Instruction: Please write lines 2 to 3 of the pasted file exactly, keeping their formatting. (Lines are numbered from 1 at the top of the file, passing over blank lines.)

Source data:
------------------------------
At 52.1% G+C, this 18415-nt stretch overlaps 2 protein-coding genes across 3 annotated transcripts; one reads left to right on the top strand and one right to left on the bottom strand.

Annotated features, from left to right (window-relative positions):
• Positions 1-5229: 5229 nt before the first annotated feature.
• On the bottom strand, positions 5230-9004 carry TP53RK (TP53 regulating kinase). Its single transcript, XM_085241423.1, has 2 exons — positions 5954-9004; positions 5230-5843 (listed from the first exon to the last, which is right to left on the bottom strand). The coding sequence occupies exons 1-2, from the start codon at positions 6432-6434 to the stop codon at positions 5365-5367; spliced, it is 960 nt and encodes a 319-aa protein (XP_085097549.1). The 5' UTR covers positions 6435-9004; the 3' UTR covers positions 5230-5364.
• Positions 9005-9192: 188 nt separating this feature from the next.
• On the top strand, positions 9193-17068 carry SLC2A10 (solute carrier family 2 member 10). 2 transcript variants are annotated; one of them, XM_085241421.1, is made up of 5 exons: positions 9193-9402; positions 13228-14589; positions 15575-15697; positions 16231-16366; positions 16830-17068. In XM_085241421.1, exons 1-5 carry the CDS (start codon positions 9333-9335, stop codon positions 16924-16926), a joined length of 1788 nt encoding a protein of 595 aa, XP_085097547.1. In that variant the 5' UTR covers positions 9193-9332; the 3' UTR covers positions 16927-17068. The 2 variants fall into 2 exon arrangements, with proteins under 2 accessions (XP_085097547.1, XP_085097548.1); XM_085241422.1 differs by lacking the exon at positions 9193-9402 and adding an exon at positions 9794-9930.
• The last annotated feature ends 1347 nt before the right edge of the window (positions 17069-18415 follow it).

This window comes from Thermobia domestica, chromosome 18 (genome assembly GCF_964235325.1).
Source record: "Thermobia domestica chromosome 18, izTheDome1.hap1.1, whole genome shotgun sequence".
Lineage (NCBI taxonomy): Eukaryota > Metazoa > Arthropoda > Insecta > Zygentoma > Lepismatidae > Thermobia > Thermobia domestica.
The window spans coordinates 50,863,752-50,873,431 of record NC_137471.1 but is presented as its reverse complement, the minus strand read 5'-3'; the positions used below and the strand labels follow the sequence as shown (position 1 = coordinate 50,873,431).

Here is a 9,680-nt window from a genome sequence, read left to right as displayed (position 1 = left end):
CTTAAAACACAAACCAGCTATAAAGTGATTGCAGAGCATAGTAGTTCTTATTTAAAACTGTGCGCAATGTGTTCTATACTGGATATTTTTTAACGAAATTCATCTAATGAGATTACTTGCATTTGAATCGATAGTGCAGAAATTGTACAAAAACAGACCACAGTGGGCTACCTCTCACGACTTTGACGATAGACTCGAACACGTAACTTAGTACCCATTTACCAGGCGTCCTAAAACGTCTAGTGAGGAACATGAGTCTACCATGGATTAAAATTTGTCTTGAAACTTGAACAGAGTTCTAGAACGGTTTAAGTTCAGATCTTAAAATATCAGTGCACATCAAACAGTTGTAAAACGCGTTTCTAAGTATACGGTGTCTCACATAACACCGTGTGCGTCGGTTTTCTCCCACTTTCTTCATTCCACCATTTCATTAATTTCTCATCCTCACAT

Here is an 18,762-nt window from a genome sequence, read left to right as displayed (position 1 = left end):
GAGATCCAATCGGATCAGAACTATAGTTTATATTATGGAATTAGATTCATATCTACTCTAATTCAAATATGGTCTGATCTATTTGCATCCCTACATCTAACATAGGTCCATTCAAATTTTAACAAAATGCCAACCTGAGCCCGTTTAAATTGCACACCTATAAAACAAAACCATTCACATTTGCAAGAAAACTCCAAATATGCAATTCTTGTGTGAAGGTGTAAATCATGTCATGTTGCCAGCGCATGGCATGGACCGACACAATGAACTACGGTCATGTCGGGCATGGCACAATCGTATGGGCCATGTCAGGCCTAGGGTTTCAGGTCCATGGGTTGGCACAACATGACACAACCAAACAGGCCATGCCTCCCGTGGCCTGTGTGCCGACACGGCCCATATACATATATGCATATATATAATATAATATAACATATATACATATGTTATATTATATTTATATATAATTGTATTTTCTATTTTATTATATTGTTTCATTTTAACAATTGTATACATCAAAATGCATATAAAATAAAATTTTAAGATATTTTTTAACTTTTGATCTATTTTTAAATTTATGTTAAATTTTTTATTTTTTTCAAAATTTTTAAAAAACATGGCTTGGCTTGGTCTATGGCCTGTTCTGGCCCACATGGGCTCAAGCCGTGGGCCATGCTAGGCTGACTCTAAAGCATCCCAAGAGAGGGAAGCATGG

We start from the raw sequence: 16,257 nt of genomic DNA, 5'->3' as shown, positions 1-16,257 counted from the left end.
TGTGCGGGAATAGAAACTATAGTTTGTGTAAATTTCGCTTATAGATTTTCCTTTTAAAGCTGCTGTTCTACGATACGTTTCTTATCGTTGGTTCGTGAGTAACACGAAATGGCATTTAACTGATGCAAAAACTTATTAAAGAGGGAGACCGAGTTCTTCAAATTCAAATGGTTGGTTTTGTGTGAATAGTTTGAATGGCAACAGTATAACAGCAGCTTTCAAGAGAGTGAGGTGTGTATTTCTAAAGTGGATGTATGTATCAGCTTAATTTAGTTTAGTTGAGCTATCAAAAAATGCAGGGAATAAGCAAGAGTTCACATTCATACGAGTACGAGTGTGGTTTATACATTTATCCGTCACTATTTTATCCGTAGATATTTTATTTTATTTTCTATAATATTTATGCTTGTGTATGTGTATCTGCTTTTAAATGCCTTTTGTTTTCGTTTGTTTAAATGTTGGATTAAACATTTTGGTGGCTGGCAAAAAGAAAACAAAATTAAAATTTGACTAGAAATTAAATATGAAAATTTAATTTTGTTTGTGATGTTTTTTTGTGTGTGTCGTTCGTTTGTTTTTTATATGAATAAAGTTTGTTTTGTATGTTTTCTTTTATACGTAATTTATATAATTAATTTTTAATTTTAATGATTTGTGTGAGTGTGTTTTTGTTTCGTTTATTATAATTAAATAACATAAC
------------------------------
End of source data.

Annotated features, from left to right (window-relative positions):
• Positions 1-5229: 5229 nt before the first annotated feature.